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The cast and crew of See How They Run on the art of the murder mystery

The lights go out, a woman screams, and a loud thud breaks the silence. When the lights come on again, a dead body is revealed and a room full of shocked witnesses eye each other warily. Which one of them did it? That’s the premise of pretty much every murder mystery in the 20th century, and See How They Run, a new film starring Sam Rockwell and Saoirse Ronan, doesn’t stray too far from that formula. Its most appealing quality is how lovingly retro it all feels: the ne’er-do-well victim, the shady suspects, and the dark mansion where all secrets are revealed.

In an interview with Digital Trends, director Tom George and co-star Charlie Cooper discuss the eternal appeal of the murder mystery genre, how a cast of veteran American and British actors was eventually cast, and why films like this are best experienced in a crowded theater full of moviegoers eager to solve the case.

This interview has been condensed for length and clarity.

Digital Trends: What made you two decide to make See How They Run?

Tom George: I think what appealed to me was the chance to make a film that was a thriller, a murder mystery, and a comedy. I liked the challenge of threading those elements together, because I think there’s a risk that, you know, you overplay the comedy elements, and you lose the stakes in your thriller, and you play too much emphasis on the darker elements and the comedy tone drifts away.

The cast of See How They Run looks at the camera.
Image used with permission by copyright holder

Charlie Cooper: I’ve always loved murder mysteries, and the fact that it’s that, but also a comedy was what really drew me to the film, because it’s a hard thing to get right. We see a lot of straight-forward murder mysteries, but to have that suspense and combine it with laughs is just really appealing. And then having read the script, it was just superb — the whole tone of it and the colorful characters. Yeah, it was perfect.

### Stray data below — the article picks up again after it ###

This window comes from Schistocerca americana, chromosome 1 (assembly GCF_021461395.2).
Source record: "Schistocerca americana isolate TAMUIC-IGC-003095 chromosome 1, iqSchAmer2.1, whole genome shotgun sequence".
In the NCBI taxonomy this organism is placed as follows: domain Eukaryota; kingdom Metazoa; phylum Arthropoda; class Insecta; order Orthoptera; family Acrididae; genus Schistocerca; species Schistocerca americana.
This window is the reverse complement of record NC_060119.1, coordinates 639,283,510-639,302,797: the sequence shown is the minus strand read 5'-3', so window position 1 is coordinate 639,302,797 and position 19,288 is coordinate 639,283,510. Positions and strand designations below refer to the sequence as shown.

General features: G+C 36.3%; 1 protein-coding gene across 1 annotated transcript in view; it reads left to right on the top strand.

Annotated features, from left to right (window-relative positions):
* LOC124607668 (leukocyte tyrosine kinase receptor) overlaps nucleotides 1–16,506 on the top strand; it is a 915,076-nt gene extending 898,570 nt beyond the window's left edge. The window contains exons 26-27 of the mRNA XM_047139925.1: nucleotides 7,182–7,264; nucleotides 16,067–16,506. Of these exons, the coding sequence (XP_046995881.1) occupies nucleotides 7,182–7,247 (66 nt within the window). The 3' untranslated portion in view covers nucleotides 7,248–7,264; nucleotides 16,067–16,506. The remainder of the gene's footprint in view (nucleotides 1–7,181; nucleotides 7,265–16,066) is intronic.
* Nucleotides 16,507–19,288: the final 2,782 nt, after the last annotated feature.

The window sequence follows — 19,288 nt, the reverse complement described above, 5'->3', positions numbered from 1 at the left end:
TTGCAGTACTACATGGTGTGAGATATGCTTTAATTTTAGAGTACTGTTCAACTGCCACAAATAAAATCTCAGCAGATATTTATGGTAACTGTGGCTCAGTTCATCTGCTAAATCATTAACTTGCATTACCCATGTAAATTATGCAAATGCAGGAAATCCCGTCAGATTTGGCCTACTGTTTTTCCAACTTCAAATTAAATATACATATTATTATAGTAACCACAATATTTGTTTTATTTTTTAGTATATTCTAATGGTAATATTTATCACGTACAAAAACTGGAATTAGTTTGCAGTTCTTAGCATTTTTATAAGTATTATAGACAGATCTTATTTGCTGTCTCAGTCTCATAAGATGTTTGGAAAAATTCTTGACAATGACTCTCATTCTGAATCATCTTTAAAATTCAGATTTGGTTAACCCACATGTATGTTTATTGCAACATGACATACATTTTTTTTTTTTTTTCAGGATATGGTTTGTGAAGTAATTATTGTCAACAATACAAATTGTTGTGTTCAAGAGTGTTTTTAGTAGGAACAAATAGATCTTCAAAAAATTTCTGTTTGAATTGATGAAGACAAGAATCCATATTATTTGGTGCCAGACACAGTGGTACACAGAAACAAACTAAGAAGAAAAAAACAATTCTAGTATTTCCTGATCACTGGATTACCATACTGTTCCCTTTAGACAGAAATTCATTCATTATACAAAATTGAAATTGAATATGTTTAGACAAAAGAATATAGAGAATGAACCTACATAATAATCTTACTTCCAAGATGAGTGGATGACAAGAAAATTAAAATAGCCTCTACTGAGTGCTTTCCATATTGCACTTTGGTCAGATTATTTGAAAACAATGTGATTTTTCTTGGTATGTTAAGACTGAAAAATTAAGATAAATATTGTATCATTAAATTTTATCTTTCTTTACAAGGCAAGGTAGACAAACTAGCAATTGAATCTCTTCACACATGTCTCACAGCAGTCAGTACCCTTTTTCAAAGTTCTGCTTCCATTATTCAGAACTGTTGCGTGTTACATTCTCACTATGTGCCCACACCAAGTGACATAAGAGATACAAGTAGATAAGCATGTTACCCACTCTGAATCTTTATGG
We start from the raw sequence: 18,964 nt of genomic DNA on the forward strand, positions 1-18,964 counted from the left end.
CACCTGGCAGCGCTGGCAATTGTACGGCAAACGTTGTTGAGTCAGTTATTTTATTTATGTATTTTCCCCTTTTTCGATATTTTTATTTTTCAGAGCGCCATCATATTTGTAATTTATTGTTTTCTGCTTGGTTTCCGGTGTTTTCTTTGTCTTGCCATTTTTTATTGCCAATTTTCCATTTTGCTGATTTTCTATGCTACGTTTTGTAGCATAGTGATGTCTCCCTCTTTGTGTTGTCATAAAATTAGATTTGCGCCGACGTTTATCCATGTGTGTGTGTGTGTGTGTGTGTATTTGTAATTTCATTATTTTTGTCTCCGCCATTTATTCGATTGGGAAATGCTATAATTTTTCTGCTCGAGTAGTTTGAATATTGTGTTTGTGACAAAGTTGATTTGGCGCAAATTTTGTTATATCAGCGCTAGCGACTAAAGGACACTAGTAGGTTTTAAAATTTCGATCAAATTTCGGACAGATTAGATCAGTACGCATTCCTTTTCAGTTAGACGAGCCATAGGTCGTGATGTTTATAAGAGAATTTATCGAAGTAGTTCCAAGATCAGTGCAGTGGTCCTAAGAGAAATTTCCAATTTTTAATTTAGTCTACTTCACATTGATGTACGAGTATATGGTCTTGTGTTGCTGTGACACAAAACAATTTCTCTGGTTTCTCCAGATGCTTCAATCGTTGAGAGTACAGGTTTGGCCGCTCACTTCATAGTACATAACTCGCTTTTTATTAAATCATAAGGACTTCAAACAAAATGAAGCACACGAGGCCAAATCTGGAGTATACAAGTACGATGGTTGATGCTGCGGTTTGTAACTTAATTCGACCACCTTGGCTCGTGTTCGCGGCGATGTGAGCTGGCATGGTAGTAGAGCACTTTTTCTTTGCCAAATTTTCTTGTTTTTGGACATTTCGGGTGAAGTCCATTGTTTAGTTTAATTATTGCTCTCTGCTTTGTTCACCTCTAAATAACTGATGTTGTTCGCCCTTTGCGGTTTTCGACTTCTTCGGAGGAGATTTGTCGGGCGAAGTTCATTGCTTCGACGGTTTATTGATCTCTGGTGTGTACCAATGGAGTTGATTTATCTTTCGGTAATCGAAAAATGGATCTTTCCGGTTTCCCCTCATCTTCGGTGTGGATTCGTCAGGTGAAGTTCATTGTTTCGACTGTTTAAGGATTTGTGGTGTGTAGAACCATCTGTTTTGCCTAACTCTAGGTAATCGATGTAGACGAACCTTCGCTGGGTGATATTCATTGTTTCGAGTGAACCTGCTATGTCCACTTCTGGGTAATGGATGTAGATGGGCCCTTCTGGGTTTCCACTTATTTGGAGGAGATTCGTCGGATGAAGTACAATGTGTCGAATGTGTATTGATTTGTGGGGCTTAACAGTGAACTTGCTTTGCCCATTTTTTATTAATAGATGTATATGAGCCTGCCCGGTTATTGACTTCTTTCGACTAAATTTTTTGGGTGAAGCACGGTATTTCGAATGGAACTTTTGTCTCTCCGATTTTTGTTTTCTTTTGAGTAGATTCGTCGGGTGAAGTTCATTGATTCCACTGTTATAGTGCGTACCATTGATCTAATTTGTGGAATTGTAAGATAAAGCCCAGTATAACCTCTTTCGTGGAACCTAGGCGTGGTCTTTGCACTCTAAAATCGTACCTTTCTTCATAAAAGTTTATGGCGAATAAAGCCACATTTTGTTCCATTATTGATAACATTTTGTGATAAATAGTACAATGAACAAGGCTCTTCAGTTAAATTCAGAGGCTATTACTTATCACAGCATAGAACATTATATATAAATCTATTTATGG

The movie is sort of a love letter to Agatha Christie, with her famous play The Mousetrap being a pivotal plot device and an old-fashioned murder mystery genre. What do you like about the genre in particular, and what are some of your favorite mysteries?

George: I wasn’t a huge mystery fan before See How They Run. I think, certainly in England, we’ve all grown up with them, whether it be murder mystery books or TV adaptations or films. The challenge then is how do you do something new in that space?

On the one hand, this is a film set in 1953. It wants to feel like a fully realized version of 1950s London, but it also only works from a sort of modern viewpoint. It was clear there’s this contemporary thread running through the whole film tonally.

My first engagement with murder mysteries would have been Poirot, the Agatha Christie character who was played by David Suchet in a series from the ‘80s and ‘90s. That was a staple for me and my brother, and we’d sit there and try to write down notes to crack the case. But, of course, Christie’s mysteries don’t work quite like that.

Cooper: It’s that sort of inherent human trait of working out a mystery in your imagination that’s so lovely. It’s such a part of British culture, you know, in stories and plays.

Had you seen The Mousetrap before making this film?

George No, I hadn’t seen The Mousetrap before making this film. I was due to go and see it, but then there was a global pandemic, which made that trickier. But in the end, I read the play, and I was familiar with it by the time we shot the film. I see that as a positive, because I think it’s important that the audience can come to this movie not having seen that play and still enjoy it.